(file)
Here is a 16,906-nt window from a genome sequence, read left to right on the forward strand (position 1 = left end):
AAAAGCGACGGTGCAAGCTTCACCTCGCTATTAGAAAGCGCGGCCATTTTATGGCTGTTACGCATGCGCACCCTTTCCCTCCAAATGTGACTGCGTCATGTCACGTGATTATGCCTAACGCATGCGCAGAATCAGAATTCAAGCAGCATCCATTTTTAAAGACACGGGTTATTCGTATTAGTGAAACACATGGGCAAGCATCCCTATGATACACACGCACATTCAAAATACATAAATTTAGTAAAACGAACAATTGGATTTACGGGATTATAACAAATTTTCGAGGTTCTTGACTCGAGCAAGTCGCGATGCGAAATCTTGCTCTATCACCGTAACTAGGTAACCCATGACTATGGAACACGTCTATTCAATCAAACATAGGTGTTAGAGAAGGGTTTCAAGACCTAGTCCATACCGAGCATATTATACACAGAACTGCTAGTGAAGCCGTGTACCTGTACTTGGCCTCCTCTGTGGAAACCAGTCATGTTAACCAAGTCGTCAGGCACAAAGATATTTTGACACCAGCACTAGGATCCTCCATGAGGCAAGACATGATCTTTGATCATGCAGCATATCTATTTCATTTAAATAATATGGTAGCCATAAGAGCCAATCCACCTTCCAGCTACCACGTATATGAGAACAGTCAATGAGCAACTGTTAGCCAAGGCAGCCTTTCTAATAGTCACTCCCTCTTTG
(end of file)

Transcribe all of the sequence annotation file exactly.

Here is a 16,906-nt window from a genome sequence, read left to right on the forward strand (position 1 = left end):
AAAAGCGACGGTGCAAGCTTCACCTCGCTATTAGAAAGCGCGGCCATTTTATGGCTGTTACGCATGCGCACCCTTTCCCTCCAAATGTGACTGCGTCATGTCACGTGATTATGCCTAACGCATGCGCAGAATCAGAATTCAAGCAGCATCCATTTTTAAAGACACGGGTTATTCGTATTAGTGAAACACATGGGCAAGCATCCCTATGATACACACGCACATTCAAAATACATAAATTTAGTAAAACGAACAATTGGATTTACGGGATTATAACAAATTTTCGAGGTTCTTGACTCGAGCAAGTCGCGATGCGAAATCTTGCTCTATCACCGTAACTAGGTAACCCATGACTATGGAACACGTCTATTCAATCAAACATAGGTGTTAGAGAAGGGTTTCAAGACCTAGTCCATACCGAGCATATTATACACAGAACTGCTAGTGAAGCCGTGTACCTGTACTTGGCCTCCTCTGTGGAAACCAGTCATGTTAACCAAGTCGTCAGGCACAAAGATATTTTGACACCAGCACTAGGATCCTCCATGAGGCAAGACATGATCTTTGATCATGCAGCATATCTATTTCATTTAAATAATATGGTAGCCATAAGAGCCAATCCACCTTCCAGCTACCACGTATATGAGAACAGTCAATGAGCAACTGTTAGCCAAGGCAGCCTTTCTAATAGTCACTCCCTCTTTG